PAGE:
My in-laws bought their first home on the west side of Vancouver in 1954 for the princely sum of $15,500.
It's a figure forever lodged in my mind. I easily recall shaking my head in mock disgust when my wife's father revealed the number to me. We were pondering the purchase of our first home at the time, roughly 30 years after my in-laws had bought theirs, and were disconsolate by how expensive everything was in Victoria.
Eventually, however, we scraped together a down payment for a mortgage and bought a modest two-bedroom abode for $80,000.
Plugging these numbers into an inflation calculator, while not a perfect science, does offer a perspective that is educational in terms of the debate taking place today about the high cost of housing in Vancouver and Toronto.
For instance, $15,500 in 1954 dollars was worth $68,864 in 1985, the year I purchased my first house. In other words, housing in Vancouver in the mid-1950s wasn't that much cheaper than it was when I first bought, even though it seemed so at the time.
What about today? Well, $15,500 in 1954 is $143,817 in today's dollars. The $80,000 I paid for a house in 1985 would be $167,000 now. That wouldn't buy you a parking spot in Vancouver, let alone a house. The difference between what I paid for my first home and what a similar place would cost today, in Victoria or Vancouver, is a gap measured in the hundreds of thousands of dollars, if not more. As it turns out, I had very little to complain about when I was a young 30-something looking to break into the market. Today's young people, on the other hand, do.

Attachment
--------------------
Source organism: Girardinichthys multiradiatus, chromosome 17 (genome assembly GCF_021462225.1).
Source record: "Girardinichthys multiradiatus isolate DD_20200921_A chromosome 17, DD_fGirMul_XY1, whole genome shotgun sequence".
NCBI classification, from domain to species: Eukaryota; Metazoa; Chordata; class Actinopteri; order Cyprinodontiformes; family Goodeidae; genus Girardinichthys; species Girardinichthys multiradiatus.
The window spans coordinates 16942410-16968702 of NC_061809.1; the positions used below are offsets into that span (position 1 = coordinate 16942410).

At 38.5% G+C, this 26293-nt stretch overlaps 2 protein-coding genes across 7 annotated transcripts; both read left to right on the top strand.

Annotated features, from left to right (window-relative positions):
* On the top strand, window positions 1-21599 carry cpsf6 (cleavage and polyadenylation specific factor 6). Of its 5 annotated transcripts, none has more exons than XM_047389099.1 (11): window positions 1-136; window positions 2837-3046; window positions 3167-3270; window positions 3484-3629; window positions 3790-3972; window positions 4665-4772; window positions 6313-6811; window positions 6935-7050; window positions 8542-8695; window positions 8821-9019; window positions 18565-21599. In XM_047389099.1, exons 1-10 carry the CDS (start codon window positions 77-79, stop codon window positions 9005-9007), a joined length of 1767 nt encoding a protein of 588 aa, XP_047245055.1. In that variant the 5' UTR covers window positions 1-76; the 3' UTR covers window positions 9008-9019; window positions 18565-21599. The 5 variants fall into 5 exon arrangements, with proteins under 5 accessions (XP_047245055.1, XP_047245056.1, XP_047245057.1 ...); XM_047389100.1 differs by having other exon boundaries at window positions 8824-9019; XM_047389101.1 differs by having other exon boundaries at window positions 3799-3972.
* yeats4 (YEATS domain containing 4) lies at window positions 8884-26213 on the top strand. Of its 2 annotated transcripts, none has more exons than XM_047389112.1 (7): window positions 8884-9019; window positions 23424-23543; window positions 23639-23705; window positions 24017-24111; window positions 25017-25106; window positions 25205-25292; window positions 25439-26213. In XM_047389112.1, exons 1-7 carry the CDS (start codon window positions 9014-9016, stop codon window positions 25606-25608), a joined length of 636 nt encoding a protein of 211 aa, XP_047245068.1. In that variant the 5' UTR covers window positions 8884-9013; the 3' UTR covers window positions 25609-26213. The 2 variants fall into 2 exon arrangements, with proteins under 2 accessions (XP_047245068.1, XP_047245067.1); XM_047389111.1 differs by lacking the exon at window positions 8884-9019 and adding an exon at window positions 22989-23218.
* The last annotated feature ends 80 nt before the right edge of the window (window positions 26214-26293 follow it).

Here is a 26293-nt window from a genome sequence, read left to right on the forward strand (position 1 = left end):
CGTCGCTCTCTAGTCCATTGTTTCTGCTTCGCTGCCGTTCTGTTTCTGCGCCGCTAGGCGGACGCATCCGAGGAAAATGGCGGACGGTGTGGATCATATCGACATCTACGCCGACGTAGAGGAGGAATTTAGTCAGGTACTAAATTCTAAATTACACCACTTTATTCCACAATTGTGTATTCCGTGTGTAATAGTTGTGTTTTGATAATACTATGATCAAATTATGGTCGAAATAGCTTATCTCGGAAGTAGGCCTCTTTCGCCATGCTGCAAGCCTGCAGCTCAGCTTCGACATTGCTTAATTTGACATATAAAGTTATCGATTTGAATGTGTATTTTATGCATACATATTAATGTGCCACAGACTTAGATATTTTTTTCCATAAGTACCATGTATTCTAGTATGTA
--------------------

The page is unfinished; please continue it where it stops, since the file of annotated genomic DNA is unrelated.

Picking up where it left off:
How did it get this way? How, in a country where the Bank of Canada so vigilantly monitors the price of the Canadian food basket and steadfastly maintains policies intended to keep the annual rate of inflation from climbing much above 2.5 per cent, could housing costs be allowed to spiral completely out of control?
I'm not blaming the Bank of Canada. I just wonder why housing inflation didn't set off the same alarms that a 5-per-cent increase in the price of asparagus or butter would until it was far too late. Now governments in British Columbia and Ontario, where the problem is particularly acute, are completely stuck as they try to grapple with this issue.
They don't want to bring in measures that are going to hurt the current value of homes. A lot of young people jumped into the market in the last couple of years believing it was only going to continue rising. Worried about being shut out for good, many mortgaged themselves to the hilt. Now, any action that suddenly decreased home prices significantly would put the mortgages of many families under water. It would also likely set off a wave of protest from boomers upset over the dwindling value of their wealth.
But I have far less sympathy for them. Boomer homeowners in Metro Vancouver and Greater Toronto won the lottery and many are going to pass along those winnings to their kids. And that will grant them, in turn, a massive head start in terms of getting into the market. This is creating what Vancouver urban planner Andy Yan calls a "society of incumbents."
"And that is the polar opposite of the society of the newcomer which once existed here," Mr. Yan told me the other day. "Canada, Vancouver, this was once the land of opportunity. This is the place where you could build yourself up and not be the victim of entitled incumbency. Now, incumbents are at a distinct advantage and this is fundamentally reshaping the core of what we are as a city."
This is a tragedy that has many fathers. But spineless politicians deserve much of the blame for a mess they are now trying to clean up. It won't be easy. The best we can hope for is that governments find the resolve to at least contain the rate of house-price growth to something we can recollect being normal.
Thirty-per-cent price increases, year over year, is not normal. It is obscene and dangerous. House inflation should more closely resemble wage inflation, which would help us build the kind of communities we want to live in: societies where everyone has a chance.